Within minutes of my post, two teachers had already gone in and left a few comments. Soon other teachers contacted me. One is going to have her middle school students visit. A fourth grade teacher added our blogs to their list of blogs to visit.

As always, these first comments had an electrical effect on my bloggers. They knew all along that their work would be on the Internet. As a result, many of them have spent more time than usual on revising and editing. However, it wasn't until they were reading comments from people in California and Italy that it really clicked for them. This is not just some assignment. This is real. Real people are reading and responding to what they have written.

Here's where I could get all sappy about the power of the pen, the importance of real world applications, the empowering effect of the red/write web. I'll spare you that, even though it all has me beaming. I'll just say that you for the kindness of edubloggers.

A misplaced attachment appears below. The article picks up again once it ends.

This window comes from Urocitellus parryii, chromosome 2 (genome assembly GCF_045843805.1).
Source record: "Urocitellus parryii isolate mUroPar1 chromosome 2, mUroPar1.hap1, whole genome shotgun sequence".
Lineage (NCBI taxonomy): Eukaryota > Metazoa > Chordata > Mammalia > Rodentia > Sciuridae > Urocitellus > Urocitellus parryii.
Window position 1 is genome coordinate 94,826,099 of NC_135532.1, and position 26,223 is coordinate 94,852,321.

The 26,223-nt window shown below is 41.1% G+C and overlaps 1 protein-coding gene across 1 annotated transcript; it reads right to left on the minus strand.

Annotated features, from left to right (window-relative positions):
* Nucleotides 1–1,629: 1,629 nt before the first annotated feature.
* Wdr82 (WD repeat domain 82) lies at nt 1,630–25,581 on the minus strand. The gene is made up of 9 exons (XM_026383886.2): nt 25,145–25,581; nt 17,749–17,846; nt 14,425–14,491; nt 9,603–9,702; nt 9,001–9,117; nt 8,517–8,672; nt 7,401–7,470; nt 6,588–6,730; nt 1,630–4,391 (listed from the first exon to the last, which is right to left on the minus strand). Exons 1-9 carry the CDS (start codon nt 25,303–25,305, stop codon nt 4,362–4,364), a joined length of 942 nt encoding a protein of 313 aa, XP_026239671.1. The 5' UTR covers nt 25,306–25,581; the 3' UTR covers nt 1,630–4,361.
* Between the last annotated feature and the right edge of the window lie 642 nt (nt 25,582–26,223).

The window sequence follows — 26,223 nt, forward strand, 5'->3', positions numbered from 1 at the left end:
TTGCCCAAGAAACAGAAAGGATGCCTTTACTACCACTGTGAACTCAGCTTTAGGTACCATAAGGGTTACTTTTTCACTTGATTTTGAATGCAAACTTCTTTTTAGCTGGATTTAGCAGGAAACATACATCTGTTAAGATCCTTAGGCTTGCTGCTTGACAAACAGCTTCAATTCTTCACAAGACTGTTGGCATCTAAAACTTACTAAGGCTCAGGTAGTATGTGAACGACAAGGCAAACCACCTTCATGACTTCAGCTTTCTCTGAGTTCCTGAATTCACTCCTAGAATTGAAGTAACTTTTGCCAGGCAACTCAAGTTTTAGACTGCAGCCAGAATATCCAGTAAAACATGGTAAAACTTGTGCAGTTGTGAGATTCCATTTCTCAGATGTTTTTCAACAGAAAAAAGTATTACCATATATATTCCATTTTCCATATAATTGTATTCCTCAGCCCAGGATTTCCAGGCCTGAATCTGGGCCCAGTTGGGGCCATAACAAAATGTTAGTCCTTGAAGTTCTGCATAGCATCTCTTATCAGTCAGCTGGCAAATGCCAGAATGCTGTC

KWL via Moodle

I often use KWL charts at the start of a new unit to assess both what the students already know and what they want to learn. As I prepare our next health unit, I decided to use the journal module in Moodle rather than have them write their KWL on paper.

To my surprise, I seemed to get longer responses from them than I usually get on paper. This is especially surprising because the students who are not in my communications class have not spent much time keyboarding this year so their typing is a bit laborious. For most students, the spelling was highly inaccurate and a number of words were left out completely-- a sure sign that they aren't rereading what they write. I know that is typical of children, but I wish I had ideas on how to get them to reread-- ideas that do not involve lower grades or some other punishment. Ultimately, I don't want them to edit their work to get a good grade; I want them to edit their work because poor mechanics make it more difficult for their readers to understand the writer's message.

Using the journal module worked well because it is private- students can only see their own entry, no one else's, and because I can read all of the responses from one page rather than needing to click on each message as I must do in a forum or assignment module. I wonder what module I should have used so that they could add their "What I learned" section after the unit; journals only allow one entry from the student.